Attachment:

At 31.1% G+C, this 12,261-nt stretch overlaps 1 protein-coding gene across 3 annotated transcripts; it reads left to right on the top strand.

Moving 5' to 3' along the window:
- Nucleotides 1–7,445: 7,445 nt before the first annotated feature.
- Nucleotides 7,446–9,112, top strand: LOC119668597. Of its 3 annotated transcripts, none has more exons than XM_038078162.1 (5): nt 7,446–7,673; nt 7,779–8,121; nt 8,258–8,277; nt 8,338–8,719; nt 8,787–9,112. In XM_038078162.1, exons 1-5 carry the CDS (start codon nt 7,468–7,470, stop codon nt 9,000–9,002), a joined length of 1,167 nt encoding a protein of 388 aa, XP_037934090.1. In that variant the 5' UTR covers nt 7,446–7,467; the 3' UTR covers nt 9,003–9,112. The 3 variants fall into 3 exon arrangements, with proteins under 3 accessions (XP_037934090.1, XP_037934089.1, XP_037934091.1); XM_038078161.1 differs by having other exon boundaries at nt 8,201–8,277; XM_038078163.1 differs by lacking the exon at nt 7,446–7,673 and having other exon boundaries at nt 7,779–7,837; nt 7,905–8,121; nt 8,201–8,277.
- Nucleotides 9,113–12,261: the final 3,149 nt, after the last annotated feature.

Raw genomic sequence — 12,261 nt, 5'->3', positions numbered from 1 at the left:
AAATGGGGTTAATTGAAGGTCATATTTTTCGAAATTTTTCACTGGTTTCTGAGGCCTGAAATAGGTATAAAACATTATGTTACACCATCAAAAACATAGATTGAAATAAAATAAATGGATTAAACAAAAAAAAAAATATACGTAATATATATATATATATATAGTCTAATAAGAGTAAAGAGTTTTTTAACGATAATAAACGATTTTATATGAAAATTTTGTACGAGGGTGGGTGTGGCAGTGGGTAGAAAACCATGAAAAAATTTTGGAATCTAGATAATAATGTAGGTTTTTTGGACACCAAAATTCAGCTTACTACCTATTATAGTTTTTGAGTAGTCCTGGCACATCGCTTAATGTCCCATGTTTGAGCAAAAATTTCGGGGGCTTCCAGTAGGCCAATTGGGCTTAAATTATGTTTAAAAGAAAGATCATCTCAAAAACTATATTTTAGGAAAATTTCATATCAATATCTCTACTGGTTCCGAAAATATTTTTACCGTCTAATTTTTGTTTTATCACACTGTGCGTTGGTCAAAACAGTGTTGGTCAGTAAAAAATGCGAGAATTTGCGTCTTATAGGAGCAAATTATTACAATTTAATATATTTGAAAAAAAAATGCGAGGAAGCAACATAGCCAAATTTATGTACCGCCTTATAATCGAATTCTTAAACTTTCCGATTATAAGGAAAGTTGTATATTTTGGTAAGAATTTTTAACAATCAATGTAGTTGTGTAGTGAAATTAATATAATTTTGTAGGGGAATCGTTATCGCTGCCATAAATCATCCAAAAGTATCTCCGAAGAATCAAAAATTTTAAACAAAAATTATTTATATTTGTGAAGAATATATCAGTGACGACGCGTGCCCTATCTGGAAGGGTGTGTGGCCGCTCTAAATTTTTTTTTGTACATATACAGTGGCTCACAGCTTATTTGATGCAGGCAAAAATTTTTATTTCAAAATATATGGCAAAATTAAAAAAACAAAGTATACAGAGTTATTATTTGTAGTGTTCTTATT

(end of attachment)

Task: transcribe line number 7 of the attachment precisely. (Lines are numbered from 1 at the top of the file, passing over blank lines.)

AAATGGGGTTAATTGAAGGTCATATTTTTCGAAATTTTTCACTGGTTTCTGAGGCCTGAAATAGGTATAAAACATTATGTTACACCATCAAAAACATAGATTGAAATAAAATAAATGGATTAAACAAAAAAAAAAATATACGTAATATATATATATATATATAGTCTAATAAGAGTAAAGAGTTTTTTAACGATAATAAACGATTTTATATGAAAATTTTGTACGAGGGTGGGTGTGGCAGTGGGTAGAAAACCATGAAAAAATTTTGGAATCTAGATAATAATGTAGGTTTTTTGGACACCAAAATTCAGCTTACTACCTATTATAGTTTTTGAGTAGTCCTGGCACATCGCTTAATGTCCCATGTTTGAGCAAAAATTTCGGGGGCTTCCAGTAGGCCAATTGGGCTTAAATTATGTTTAAAAGAAAGATCATCTCAAAAACTATATTTTAGGAAAATTTCATATCAATATCTCTACTGGTTCCGAAAATATTTTTACCGTCTAATTTTTGTTTTATCACACTGTGCGTTGGTCAAAACAGTGTTGGTCAGTAAAAAATGCGAGAATTTGCGTCTTATAGGAGCAAATTATTACAATTTAATATATTTGAAAAAAAAATGCGAGGAAGCAACATAGCCAAATTTATGTACCGCCTTATAATCGAATTCTTAAACTTTCCGATTATAAGGAAAGTTGTATATTTTGGTAAGAATTTTTAACAATCAATGTAGTTGTGTAGTGAAATTAATATAATTTTGTAGGGGAATCGTTATCGCTGCCATAAATCATCCAAAAGTATCTCCGAAGAATCAAAAATTTTAAACAAAAATTATTTATATTTGTGAAGAATATATCAGTGACGACGCGTGCCCTATCTGGAAGGGTGTGTGGCCGCTCTAAATTTTTTTTTGTACATATACAGTGGCTCACAGCTTATTTGATGCAGGCAAAAATTTTTATTTCAAAATATATGGCAAAATTAAAAAAACAAAGTATACAGAGTTATTATTTGTAGTGTTCTTATT